Hotel Coolgardie: confronting documentary puts viewer on other side of the bar

Kate Neylon (producer), WA director Pete Gleeson and Melissa Hayward (producer). Documentary Hotel Coolgardie is out soon.
Kate Neylon (producer), WA director Pete Gleeson and Melissa Hayward (producer). Documentary Hotel Coolgardie is out soon.

FILMING two female backpackers bartending in a rough outback pub for six weeks allowed Hotel Coolgardie director Pete Gleeson to experience the environment from a new perspective.

The WA-filmed documentary follows 20-something Finnish backpackers Lina and Steph, who are forced to head to Perth to look for work after their money is stolen in Bali.

The job they secure is bartending at Denver City Hotel in remote Coolgardie, about 550km east of Perth, where they navigate the advances, innuendo and off-putting comments from the male dominated clientele and put-downs from their boss.

After some experience with these remote pubs, Gleeson thought it would be a fascinating place to film.

“I wasn’t in the mining industry, I used to go out and work as a labourer now and then while I was at film school,” he said.

“I’d be out there on the drinking side of the bar and hear the goings on, and these bars can be great places, a lot of fun can be had and they can be raucous and wild.

“I became interested in making a documentary set in that bar; what does this culture look like from the other side of the bar and through the eyes of people that visit?

“I thought the bar could act as an insightful microcosm for culture in general.”

Gleeson said he was intrigued to observe how outsiders would react to and behave within an environment they were unfamiliar with.

“You’ve got this dominant culture at work and all the norms and expectations and established positions in this environment, and then these newcomers come in and are expected to adapt,” he said.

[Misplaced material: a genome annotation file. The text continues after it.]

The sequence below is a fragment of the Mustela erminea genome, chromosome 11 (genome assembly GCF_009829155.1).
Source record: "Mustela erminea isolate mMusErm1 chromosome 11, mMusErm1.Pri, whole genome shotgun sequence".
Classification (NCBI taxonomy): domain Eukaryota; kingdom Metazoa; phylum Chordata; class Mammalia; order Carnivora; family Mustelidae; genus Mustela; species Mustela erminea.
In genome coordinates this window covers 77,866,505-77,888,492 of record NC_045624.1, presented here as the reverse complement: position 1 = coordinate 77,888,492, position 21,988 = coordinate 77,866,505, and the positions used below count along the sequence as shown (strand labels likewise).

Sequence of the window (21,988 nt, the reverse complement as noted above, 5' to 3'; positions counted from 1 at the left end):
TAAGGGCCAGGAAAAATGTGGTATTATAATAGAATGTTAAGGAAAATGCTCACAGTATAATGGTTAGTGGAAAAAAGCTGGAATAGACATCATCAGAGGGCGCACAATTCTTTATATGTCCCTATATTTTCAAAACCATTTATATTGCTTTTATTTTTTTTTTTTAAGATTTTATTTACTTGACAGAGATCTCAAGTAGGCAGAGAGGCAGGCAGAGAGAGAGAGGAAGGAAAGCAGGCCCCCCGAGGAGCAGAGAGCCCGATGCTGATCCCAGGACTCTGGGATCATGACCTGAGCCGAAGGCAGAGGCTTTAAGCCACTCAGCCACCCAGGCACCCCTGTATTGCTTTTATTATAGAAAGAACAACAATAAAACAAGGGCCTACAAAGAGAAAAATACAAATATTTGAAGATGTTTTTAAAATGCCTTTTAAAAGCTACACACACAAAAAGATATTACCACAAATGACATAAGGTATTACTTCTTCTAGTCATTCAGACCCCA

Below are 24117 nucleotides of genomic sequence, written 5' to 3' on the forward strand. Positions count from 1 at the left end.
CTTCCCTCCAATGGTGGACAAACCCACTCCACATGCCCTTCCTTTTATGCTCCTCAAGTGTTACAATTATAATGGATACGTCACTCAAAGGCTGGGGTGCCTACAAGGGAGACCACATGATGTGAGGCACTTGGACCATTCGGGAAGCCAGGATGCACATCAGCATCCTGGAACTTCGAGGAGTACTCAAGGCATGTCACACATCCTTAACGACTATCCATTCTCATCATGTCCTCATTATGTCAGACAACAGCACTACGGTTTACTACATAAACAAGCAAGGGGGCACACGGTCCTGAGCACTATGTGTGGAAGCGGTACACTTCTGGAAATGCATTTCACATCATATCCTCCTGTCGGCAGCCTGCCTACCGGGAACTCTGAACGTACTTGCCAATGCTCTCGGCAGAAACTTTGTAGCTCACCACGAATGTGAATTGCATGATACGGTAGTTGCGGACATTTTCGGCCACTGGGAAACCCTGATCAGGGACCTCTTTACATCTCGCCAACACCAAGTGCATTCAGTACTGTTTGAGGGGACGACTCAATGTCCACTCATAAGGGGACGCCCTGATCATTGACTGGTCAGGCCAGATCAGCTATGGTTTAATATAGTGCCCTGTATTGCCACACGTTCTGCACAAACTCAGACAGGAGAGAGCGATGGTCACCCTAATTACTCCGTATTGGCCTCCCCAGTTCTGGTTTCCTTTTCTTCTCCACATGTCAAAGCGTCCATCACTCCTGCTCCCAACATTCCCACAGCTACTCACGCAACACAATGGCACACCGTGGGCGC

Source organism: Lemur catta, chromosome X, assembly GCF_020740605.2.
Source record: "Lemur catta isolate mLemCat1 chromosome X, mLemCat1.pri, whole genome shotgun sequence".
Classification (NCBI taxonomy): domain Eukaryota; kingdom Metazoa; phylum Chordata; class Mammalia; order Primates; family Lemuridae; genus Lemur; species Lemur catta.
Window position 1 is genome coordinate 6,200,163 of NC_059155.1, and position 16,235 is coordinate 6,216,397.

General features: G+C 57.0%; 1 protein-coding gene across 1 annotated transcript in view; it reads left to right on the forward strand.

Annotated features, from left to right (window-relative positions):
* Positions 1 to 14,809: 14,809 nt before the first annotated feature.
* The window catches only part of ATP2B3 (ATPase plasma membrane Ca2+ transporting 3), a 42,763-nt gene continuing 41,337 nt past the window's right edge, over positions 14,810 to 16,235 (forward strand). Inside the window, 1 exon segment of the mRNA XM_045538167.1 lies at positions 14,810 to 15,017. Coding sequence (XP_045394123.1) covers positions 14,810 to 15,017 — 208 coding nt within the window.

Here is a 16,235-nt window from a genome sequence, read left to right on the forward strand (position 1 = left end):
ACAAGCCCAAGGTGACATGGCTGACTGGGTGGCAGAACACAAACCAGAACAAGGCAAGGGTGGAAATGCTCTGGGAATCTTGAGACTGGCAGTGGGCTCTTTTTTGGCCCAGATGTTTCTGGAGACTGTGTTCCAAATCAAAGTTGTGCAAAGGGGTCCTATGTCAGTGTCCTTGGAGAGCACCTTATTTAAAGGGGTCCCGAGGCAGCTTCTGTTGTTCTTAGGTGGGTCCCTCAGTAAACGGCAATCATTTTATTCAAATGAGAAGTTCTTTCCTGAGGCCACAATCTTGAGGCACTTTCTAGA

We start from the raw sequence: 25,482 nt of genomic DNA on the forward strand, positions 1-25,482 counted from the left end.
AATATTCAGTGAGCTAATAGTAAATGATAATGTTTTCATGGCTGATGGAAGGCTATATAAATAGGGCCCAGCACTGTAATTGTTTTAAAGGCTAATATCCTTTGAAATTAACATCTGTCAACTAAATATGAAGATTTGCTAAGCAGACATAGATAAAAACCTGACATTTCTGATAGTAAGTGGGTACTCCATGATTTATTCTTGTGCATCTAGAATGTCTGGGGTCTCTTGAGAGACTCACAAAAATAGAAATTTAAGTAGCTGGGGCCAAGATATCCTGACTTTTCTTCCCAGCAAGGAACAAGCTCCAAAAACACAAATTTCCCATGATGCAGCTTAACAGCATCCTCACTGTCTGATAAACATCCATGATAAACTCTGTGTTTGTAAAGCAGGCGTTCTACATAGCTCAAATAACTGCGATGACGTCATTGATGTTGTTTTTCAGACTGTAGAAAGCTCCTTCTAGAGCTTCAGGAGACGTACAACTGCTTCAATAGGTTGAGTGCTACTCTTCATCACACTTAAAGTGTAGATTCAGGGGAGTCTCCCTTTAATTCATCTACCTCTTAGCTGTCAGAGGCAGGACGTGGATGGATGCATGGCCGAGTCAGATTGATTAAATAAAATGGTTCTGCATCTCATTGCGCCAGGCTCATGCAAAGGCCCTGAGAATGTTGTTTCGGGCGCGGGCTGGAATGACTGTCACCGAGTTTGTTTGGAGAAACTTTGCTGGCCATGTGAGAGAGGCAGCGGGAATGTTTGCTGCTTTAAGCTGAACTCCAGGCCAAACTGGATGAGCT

“For a guy it might be a wisecrack or comment here or there and it’s forgotten about especially when there is booze involved (but) there’s a lot of objectifying, wisecracks and commentary and comparisons between one girl and the other and for women if that’s their wall-to-wall, 24 hour experience that can be exhausting.

“(The girls’) enjoyment of the place depends entirely on how they adapt.”

For producer Melissa Hayward the footage prompted her to reflect on how she handled similar environments.

“It taught me how I do things in that environment and what I should take on board and shouldn’t,” she said.

“I’ve been in regional areas in Australia, and as an older woman and person of this culture, I navigate that space automatically and it comes fairly naturally in ways, but it highlighted aspects of that culture that perhaps I have become used to and perhaps should navigate in a different way.”

Producer Kate Neylon realised the universal nature of the documentary when she recognised pub behaviour she had seen outside of Australia.

“I’m not from Australia so I was interested in that world I didn’t feel I knew anything about, but what was interesting was that it was very similar to a small country town I grew up in Scotland and that pub environment,” she said.

“I did understand that world and recognise the characters and behaviours.”

Gleeson said reactions to the film, which has been on the film festival circuit for 12 months, varied.

“It’s people outside that microcosm who are outraged or surprised and see it as foreign and unsettling, like if you’re from inner city Sydney and your weekends are spent sipping lattes and going to art galleries, you’re going to look at this and go ‘I’ve never seen anything like this before, this is horrendous, this is harsh, this is crazy’,” he said.

“If you live in the outback you might go ‘that’s par for the course’.”

Hotel Coolgardie is in cinemas June 15.

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